The flight test of the DF-5C missile was carried out last month using 10 multiple independently targetable reentry vehicles, or MIRVs, the Washington Free Beacon reported.
The test of the inert warheads was monitored closely by US intelligence agencies, said two officials familiar with reports of the missile test.
The Dongfeng-5C missile, carrying 10 dummy warheads, was launched from the Taiyuan Space Launch Centre in Shanxi province, and flew to a desert in western China, the report said.
The missile is a new variant of the DF-5, an intercontinental ballistic missile that first went into service in the early 1980's.
"The [Defence Department] routinely monitors Chinese military developments and accounts for PLA capabilities in our defence plans," Pentagon spokesman Commander Gary Ross was quoted as saying by the report.
For decades, the US has put the estimated number of warheads in China's nuclear arsenal at about 250.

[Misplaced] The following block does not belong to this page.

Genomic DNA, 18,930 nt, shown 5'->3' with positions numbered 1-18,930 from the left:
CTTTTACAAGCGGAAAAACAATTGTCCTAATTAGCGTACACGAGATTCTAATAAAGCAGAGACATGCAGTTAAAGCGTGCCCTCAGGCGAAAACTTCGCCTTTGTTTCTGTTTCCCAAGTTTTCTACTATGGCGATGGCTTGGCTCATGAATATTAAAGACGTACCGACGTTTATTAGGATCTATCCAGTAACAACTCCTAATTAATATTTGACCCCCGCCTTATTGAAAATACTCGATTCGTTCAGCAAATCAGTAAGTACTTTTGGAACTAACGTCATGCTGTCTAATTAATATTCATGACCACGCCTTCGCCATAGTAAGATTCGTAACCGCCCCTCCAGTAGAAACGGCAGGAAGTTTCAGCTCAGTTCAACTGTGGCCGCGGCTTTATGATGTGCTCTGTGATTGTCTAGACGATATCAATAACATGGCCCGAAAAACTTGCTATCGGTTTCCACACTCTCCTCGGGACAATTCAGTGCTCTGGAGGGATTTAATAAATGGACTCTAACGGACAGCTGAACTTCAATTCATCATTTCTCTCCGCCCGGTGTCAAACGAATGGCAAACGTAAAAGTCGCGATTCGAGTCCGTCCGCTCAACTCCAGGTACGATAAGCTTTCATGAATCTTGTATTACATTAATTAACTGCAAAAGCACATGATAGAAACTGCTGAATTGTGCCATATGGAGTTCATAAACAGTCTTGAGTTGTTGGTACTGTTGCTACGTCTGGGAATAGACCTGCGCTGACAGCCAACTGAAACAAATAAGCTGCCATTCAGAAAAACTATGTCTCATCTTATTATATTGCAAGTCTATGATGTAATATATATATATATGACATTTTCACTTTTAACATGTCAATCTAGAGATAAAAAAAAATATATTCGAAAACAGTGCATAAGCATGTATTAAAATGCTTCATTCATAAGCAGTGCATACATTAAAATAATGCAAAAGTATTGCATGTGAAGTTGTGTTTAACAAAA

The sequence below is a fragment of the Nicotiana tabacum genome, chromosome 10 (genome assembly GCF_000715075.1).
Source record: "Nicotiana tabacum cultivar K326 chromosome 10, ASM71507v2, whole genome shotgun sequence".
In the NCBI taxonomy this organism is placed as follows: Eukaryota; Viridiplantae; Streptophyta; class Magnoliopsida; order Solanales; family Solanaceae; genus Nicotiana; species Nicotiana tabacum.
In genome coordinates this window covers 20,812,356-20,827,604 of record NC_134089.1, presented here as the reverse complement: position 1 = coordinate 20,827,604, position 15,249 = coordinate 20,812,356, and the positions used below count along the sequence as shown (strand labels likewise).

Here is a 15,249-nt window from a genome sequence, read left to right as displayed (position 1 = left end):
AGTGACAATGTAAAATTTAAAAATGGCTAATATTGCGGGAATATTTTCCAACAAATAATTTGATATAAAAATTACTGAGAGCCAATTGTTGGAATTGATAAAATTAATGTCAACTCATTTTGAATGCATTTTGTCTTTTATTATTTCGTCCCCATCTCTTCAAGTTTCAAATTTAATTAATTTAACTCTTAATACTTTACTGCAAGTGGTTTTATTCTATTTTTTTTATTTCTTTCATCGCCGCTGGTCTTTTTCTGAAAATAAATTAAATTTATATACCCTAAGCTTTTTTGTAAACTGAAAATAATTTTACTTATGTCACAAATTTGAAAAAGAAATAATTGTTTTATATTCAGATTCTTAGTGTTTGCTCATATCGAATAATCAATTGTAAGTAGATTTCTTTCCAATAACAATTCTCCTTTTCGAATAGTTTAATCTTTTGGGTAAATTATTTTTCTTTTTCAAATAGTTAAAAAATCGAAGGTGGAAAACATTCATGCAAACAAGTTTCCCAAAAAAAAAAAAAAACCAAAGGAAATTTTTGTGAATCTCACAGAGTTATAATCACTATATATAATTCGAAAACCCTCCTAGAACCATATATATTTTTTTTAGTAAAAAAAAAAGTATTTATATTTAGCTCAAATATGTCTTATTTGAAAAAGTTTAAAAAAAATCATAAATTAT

But the report suggested that the latest test with 10 warheads meant the actual number could be larger.
China also began adding warheads to older DF-5 missiles in February last year, according to US intelligence agencies.
US defence officials have previously warned that China's rapid development of long-range ballistic missiles, coupled with a lack of transparency about its nuclear capabilities, could bring uncertainty to stability in the region.
The timing of the test coincided with the election of Donald Trump as US President who signalled a tougher stance against China over a range of issues, from the trade deficit to Beijing's military build-up in the disputed South China Sea.
Chinese military expert from an institute affiliated with the People's Liberation Army, (PLA) said a new test would not have been aimed at Trump.
"The test of a nuclear missile requires permission from the highest level - the Central Military Commission. It takes at least one year for the military to get the approval and to prepare for it," the Hong Kong-based South China Morning Post quoted unnamed expert as saying.
"It is not a random decision to be made just because Trump is now in office," the expert said.
Although China had made steady progress in nuclear arms development in recent years, the government had no plans to drastically adjust its nuclear policy, the expert said.